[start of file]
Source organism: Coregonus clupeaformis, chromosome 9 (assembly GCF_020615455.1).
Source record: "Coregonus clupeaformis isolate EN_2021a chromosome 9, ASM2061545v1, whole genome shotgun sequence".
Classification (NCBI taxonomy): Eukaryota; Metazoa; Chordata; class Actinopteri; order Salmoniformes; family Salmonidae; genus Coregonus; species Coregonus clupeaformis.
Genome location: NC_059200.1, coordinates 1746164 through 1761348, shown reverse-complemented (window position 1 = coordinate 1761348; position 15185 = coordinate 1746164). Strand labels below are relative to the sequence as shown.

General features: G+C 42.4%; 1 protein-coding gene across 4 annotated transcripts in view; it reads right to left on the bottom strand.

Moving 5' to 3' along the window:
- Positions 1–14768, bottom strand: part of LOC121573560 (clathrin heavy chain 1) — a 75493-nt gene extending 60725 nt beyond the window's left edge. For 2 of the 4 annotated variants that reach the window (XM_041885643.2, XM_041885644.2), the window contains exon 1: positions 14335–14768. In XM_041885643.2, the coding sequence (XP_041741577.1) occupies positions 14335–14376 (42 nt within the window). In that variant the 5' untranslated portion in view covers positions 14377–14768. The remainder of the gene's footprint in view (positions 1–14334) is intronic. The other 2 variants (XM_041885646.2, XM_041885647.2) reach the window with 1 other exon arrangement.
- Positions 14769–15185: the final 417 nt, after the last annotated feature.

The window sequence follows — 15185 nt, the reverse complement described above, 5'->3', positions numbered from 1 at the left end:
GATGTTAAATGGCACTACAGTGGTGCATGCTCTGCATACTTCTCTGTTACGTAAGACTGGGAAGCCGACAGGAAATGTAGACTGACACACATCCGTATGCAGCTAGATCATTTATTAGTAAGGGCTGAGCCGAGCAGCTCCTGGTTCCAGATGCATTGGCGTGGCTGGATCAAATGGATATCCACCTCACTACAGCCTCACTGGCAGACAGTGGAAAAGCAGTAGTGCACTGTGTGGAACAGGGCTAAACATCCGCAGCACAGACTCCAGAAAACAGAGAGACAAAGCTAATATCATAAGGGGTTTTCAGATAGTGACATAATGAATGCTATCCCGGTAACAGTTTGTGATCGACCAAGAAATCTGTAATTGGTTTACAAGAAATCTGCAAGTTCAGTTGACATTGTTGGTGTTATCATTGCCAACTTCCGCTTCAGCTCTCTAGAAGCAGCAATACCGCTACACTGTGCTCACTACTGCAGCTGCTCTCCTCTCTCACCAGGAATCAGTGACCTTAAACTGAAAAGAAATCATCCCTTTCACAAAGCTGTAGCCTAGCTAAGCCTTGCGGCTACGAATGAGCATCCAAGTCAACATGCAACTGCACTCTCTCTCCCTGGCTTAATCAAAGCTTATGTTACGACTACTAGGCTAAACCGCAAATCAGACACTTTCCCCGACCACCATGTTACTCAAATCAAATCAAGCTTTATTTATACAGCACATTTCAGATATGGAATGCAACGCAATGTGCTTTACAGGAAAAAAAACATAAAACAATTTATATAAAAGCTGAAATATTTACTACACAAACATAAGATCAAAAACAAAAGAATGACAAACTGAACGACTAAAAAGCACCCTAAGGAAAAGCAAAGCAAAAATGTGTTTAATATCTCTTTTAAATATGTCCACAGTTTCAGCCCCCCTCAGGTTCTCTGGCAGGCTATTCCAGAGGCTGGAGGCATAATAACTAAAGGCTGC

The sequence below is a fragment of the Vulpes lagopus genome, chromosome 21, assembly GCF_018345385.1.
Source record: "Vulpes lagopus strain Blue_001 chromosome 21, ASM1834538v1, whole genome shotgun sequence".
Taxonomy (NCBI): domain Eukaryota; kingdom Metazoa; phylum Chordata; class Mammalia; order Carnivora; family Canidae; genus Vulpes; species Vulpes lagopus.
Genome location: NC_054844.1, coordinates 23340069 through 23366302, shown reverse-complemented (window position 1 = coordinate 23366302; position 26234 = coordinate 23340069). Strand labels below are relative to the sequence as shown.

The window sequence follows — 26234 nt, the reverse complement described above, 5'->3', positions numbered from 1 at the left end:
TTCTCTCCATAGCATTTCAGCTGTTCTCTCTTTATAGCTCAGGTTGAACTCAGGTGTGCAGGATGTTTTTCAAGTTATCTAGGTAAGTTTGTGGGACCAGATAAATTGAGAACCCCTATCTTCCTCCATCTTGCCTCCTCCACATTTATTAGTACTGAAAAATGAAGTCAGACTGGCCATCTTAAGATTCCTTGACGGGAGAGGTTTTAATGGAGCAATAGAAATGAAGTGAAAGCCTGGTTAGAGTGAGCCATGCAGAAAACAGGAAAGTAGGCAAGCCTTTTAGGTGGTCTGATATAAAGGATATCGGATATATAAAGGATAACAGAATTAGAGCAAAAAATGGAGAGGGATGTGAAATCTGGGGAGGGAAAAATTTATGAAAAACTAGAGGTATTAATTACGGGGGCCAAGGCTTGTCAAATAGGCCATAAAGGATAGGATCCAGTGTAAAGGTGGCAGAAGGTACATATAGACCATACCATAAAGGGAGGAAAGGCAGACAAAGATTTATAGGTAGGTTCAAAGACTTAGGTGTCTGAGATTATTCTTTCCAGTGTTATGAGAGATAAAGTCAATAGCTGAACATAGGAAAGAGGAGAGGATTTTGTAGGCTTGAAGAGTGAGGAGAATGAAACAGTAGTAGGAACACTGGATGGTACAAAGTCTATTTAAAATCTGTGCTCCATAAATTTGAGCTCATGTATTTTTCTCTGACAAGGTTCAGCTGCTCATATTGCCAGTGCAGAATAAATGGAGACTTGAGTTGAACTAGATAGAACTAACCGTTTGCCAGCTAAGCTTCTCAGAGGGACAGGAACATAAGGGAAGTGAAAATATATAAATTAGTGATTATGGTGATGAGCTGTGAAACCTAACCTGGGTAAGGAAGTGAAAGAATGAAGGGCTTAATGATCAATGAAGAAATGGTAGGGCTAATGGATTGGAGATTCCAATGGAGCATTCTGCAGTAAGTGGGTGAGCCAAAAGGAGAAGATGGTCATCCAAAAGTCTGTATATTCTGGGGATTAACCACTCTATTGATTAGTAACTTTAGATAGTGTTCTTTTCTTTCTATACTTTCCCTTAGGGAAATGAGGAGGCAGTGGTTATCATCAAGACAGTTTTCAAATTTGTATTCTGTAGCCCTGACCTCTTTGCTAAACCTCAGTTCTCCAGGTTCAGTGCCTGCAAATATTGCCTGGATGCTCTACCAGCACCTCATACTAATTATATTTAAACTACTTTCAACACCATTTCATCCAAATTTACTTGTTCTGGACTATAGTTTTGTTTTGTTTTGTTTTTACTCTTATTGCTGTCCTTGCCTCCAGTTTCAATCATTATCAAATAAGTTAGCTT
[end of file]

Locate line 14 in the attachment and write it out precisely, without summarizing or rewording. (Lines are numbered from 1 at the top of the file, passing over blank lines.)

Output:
Genome location: NC_054844.1, coordinates 23340069 through 23366302, shown reverse-complemented (window position 1 = coordinate 23366302; position 26234 = coordinate 23340069). Strand labels below are relative to the sequence as shown.